First Date Was Last Date
I met this woman in college that I really like. She is 30, attractive, sophisticated, intelligent, the works. Two weeks into the relationship everything seemed to be very good. However, after the first real date, it seems that she is losing interest. On our real first date it kind of felt like I was on a job interview, but I expected that. Since then it's been very hard to get hold of her. Finally she called and explained that she's been very busy with school. From the beginning she admitted that she doesn't open up quickly, but for some reason I doubt that, since there is no easy way to get hold of her like before. When I asked her whether we are going out at the end of the week, she said "maybe." Should I keep going with the relationship, or do you think this is going nowhere? -- Tom, 32
You can't keep going with the "relationship," because it isn't a relationship yet. If, on the first real date, she asked a lot of questions and then stopped being reachable, that means she decided she isn't interested. She's trying to be kind by saying she's busy. She's not that busy, but she's too busy to spend time with someone she's eliminated from her search. Do you really want to waste a lot of time pursuing someone who isn't going to meet you halfway? Don't you want to find someone who is all those good things (like smart and pretty), and who is also sweet and warm? Forget sophisticated -- that sounds more like distant to me. Ask her out one more time, for something specific. If she won't commit to a date, you've reached a dead end.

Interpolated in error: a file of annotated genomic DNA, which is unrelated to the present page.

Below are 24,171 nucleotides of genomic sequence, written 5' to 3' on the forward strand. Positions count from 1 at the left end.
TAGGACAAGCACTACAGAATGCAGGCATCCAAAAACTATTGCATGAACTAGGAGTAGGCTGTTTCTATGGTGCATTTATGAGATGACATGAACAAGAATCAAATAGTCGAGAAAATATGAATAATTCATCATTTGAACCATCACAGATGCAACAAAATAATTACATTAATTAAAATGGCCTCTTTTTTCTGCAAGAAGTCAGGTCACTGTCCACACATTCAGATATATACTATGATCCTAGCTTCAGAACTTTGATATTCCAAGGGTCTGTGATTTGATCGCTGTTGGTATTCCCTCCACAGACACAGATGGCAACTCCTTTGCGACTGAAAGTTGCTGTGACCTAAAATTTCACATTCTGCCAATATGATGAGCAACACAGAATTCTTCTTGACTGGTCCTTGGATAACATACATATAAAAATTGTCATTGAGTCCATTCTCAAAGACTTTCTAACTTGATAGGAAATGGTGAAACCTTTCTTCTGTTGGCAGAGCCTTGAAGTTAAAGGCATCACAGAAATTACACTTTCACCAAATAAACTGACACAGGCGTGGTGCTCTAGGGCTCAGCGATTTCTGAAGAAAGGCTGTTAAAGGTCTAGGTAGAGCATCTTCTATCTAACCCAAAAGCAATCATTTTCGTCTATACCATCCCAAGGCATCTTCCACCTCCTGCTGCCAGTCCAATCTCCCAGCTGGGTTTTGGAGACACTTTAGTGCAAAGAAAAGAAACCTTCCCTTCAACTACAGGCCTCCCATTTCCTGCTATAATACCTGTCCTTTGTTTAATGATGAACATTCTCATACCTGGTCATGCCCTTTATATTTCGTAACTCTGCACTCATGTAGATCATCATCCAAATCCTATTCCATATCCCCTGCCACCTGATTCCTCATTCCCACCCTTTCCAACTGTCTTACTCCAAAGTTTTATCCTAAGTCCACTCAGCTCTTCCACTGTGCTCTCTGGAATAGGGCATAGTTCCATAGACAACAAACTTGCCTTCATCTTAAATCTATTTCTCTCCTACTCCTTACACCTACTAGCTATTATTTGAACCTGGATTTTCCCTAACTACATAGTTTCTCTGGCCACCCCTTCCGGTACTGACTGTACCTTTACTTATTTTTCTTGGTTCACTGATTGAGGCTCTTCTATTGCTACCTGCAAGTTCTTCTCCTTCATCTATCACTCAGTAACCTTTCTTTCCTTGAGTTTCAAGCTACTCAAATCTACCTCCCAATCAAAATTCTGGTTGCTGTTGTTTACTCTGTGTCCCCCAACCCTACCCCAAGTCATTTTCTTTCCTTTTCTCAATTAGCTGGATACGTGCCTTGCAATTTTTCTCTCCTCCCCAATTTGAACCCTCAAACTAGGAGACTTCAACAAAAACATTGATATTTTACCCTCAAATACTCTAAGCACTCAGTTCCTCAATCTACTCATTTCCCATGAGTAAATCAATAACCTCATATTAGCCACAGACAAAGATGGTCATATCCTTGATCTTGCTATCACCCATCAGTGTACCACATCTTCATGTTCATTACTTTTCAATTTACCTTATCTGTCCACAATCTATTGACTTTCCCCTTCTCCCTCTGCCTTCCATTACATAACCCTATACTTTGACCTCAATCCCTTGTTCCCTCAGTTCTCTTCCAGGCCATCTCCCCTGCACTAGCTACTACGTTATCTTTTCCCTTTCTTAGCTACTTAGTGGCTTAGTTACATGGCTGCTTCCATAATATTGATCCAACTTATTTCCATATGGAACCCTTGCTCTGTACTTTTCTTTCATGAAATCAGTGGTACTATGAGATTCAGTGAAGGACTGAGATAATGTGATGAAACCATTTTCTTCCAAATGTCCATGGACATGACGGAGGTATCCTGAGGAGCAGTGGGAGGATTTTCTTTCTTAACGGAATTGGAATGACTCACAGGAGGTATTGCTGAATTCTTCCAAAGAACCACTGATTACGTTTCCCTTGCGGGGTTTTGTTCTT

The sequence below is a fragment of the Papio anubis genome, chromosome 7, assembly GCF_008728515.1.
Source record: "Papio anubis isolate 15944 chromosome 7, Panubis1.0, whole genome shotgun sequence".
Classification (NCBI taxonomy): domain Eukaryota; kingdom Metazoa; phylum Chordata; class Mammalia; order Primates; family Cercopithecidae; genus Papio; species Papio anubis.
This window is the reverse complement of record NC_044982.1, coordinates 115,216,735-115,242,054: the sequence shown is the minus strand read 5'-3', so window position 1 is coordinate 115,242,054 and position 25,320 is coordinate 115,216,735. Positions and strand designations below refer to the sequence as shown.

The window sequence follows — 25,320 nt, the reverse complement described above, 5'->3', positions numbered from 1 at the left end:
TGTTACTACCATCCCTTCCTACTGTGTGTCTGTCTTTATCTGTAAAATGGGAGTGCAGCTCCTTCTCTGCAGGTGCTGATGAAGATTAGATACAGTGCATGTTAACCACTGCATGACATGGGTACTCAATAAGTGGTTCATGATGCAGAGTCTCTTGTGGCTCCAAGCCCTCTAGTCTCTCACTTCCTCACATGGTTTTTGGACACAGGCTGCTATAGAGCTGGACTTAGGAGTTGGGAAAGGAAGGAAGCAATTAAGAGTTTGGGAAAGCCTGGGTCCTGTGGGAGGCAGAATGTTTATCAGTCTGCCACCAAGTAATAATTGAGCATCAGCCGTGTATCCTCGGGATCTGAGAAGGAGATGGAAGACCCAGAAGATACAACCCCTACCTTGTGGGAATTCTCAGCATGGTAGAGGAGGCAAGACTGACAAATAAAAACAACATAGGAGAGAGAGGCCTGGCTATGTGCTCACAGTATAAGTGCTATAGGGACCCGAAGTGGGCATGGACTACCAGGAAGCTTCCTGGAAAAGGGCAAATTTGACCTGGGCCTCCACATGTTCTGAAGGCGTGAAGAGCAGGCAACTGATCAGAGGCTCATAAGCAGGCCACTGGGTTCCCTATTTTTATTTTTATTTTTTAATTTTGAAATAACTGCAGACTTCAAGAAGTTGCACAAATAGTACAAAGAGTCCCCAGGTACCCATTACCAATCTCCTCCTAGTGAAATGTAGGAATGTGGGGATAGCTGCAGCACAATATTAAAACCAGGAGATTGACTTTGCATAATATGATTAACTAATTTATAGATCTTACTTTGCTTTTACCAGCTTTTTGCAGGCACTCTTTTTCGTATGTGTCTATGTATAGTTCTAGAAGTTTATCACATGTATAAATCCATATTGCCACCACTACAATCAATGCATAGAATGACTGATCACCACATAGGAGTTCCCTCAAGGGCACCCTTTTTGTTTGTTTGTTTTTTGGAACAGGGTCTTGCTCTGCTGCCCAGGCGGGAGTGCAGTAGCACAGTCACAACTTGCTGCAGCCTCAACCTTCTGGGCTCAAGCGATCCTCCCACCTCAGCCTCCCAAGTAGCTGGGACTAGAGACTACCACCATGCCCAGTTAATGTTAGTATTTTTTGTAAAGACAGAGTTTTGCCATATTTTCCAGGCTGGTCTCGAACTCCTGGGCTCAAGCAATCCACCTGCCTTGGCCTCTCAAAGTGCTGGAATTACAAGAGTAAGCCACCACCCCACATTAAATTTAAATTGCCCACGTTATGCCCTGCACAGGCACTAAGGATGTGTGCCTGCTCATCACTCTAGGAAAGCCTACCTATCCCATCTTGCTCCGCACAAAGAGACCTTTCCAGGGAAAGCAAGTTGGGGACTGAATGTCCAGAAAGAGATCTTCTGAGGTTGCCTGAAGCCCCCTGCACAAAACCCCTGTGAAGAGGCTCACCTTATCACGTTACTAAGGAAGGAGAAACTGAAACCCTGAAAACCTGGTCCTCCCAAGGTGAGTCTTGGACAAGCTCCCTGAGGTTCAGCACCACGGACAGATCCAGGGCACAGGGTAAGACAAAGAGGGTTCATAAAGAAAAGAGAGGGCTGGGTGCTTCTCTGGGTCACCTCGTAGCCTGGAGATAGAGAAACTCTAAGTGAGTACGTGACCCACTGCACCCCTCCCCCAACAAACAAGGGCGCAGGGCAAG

Susan K. Perry, Ph.D.,
is a social psychologist and relationship expert. She is a bestselling and award-winning author whose latest book is "Loving in Flow: How the Happiest Couples Get and Stay That Way." She has written for and been quoted in Cosmopolitan, Psychology Today, Family Circle, Women's Health & Fitness, YM, USA Today, The Los Angeles Times, Child, and many others. She also consults and teaches writing online. Read her complete bio!
NOTE: The information contained herein is provided for information purposes, and not intended as a substitute for advice or treatment that may or should be prescribed by your physician or recommended by your therapist.